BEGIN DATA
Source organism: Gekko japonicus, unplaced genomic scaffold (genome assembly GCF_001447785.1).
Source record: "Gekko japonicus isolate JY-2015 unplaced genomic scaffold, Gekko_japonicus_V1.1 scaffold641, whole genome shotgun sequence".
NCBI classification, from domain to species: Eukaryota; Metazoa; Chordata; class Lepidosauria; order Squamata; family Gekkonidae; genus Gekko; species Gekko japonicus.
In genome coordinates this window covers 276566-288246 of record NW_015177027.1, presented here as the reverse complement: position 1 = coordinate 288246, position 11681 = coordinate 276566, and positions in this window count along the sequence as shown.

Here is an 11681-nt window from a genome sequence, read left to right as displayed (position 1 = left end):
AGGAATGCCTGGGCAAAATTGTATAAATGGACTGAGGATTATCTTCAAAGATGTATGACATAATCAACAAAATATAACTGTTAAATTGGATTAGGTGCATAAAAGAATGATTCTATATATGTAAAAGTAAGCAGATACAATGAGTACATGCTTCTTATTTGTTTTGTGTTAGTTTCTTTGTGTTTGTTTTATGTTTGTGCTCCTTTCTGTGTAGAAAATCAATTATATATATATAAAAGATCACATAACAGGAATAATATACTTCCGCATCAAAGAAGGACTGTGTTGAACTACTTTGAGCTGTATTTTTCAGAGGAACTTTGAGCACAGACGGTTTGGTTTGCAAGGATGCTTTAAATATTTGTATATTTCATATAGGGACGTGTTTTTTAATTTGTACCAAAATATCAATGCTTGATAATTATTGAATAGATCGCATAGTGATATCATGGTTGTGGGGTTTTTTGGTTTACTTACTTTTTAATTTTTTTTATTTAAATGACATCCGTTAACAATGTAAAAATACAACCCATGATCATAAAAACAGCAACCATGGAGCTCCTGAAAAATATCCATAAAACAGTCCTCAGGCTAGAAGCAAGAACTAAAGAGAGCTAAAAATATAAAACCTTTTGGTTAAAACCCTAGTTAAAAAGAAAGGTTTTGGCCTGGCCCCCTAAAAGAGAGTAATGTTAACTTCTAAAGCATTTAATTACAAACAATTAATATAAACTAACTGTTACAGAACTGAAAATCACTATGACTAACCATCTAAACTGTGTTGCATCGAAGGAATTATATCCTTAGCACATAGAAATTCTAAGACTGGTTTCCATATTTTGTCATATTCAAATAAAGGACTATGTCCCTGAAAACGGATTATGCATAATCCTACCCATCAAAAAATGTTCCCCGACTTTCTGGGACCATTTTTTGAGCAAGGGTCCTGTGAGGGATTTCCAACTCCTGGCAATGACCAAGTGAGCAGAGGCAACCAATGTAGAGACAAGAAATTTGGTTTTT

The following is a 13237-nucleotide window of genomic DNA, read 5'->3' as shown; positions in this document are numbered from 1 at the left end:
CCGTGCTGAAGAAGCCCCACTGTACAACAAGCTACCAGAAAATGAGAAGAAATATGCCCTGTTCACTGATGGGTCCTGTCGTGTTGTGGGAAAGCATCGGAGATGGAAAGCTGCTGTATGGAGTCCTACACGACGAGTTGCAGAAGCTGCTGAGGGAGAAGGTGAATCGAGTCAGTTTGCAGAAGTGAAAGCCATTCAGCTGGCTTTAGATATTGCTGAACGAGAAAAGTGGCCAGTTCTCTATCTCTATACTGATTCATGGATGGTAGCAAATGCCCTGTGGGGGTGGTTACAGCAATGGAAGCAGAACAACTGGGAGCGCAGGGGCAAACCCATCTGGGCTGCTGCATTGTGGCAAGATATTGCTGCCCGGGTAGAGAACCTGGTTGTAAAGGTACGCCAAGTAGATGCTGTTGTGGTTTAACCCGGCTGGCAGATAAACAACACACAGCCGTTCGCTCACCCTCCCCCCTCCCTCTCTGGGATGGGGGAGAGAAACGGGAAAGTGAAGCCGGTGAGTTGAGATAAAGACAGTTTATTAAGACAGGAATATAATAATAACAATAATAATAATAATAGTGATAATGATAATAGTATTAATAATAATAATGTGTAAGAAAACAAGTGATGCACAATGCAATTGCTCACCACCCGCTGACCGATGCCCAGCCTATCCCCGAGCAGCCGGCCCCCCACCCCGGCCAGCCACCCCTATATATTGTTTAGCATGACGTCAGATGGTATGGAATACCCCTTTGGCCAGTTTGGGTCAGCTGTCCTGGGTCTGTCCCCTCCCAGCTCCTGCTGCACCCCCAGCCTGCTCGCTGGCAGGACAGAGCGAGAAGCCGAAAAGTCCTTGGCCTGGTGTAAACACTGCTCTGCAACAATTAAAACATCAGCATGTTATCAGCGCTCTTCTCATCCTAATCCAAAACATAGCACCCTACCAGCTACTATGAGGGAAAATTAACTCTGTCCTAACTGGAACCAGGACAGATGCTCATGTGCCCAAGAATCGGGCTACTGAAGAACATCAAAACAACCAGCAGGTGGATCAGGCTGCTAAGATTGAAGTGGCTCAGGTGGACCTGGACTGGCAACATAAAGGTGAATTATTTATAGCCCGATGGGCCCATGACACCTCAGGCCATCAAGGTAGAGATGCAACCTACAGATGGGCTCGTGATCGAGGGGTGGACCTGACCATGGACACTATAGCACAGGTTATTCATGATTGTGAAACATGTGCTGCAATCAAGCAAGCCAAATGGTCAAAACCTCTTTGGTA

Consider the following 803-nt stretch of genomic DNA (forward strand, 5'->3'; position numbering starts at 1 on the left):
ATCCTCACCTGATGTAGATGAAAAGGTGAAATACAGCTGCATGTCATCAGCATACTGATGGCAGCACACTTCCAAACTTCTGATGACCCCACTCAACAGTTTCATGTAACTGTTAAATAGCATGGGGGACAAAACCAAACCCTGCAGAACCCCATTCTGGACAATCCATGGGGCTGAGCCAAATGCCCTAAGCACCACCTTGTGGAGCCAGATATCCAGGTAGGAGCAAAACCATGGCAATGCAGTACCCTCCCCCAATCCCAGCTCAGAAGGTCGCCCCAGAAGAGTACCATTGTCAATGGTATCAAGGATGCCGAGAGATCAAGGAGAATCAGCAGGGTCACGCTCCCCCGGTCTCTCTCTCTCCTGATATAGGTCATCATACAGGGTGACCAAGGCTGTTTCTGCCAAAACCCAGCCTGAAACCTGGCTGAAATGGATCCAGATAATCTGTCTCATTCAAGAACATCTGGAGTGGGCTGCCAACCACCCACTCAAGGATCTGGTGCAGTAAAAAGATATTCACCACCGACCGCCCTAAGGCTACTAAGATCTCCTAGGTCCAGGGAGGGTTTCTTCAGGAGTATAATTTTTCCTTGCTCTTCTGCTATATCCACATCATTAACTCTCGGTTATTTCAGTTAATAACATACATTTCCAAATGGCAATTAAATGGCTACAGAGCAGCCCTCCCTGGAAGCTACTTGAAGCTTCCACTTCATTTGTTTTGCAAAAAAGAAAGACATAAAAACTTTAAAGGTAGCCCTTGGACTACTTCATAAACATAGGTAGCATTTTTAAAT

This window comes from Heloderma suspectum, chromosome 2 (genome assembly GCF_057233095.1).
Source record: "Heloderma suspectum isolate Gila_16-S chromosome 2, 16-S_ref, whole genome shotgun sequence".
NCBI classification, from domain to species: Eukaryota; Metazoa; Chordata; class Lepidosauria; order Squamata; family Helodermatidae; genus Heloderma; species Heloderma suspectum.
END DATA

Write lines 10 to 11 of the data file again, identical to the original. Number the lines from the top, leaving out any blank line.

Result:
ATCCTCACCTGATGTAGATGAAAAGGTGAAATACAGCTGCATGTCATCAGCATACTGATGGCAGCACACTTCCAAACTTCTGATGACCCCACTCAACAGTTTCATGTAACTGTTAAATAGCATGGGGGACAAAACCAAACCCTGCAGAACCCCATTCTGGACAATCCATGGGGCTGAGCCAAATGCCCTAAGCACCACCTTGTGGAGCCAGATATCCAGGTAGGAGCAAAACCATGGCAATGCAGTACCCTCCCCCAATCCCAGCTCAGAAGGTCGCCCCAGAAGAGTACCATTGTCAATGGTATCAAGGATGCCGAGAGATCAAGGAGAATCAGCAGGGTCACGCTCCCCCGGTCTCTCTCTCTCCTGATATAGGTCATCATACAGGGTGACCAAGGCTGTTTCTGCCAAAACCCAGCCTGAAACCTGGCTGAAATGGATCCAGATAATCTGTCTCATTCAAGAACATCTGGAGTGGGCTGCCAACCACCCACTCAAGGATCTGGTGCAGTAAAAAGATATTCACCACCGACCGCCCTAAGGCTACTAAGATCTCCTAGGTCCAGGGAGGGTTTCTTCAGGAGTATAATTTTTCCTTGCTCTTCTGCTATATCCACATCATTAACTCTCGGTTATTTCAGTTAATAACATACATTTCCAAATGGCAATTAAATGGCTACAGAGCAGCCCTCCCTGGAAGCTACTTGAAGCTTCCACTTCATTTGTTTTGCAAAAAAGAAAGACATAAAAACTTTAAAGGTAGCCCTTGGACTACTTCATAAACATAGGTAGCATTTTTAAAT

This window comes from Heloderma suspectum, chromosome 2 (genome assembly GCF_057233095.1).